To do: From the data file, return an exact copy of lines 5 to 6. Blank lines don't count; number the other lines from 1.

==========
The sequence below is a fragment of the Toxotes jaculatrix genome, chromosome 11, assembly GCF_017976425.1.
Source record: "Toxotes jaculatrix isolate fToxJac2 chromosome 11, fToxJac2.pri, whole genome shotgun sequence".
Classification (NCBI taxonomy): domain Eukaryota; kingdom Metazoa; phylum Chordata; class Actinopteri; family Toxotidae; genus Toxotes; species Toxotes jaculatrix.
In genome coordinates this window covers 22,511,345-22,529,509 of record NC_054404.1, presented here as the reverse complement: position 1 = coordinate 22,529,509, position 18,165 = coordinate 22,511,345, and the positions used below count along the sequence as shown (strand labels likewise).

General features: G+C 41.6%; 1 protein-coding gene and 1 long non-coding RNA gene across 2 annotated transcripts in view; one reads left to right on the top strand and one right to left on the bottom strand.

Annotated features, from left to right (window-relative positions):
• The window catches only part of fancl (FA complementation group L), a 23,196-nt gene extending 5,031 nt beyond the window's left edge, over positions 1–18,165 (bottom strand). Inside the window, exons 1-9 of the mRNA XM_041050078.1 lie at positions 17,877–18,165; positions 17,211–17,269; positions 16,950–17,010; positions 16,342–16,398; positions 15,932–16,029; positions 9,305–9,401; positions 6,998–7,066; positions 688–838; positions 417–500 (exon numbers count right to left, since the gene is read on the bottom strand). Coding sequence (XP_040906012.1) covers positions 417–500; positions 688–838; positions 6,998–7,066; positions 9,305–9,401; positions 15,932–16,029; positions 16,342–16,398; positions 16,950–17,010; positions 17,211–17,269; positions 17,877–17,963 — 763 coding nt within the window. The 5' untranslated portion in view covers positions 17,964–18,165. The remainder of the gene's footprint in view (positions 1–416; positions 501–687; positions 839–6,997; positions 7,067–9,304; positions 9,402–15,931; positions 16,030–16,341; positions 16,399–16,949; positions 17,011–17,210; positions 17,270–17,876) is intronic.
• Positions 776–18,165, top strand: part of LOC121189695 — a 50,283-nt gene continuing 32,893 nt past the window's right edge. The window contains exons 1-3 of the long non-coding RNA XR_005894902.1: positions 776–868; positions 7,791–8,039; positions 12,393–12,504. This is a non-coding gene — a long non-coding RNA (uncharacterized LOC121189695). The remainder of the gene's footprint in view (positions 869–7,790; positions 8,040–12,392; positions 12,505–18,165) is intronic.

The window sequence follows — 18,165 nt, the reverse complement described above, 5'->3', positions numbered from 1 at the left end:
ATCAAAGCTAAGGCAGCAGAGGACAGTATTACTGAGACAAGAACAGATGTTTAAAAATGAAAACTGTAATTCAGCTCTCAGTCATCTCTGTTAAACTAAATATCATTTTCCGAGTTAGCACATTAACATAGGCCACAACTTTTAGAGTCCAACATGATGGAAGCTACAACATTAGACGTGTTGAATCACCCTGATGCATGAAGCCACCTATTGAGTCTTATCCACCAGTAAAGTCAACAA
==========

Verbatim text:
General features: G+C 41.6%; 1 protein-coding gene and 1 long non-coding RNA gene across 2 annotated transcripts in view; one reads left to right on the top strand and one right to left on the bottom strand.

Annotated features, from left to right (window-relative positions):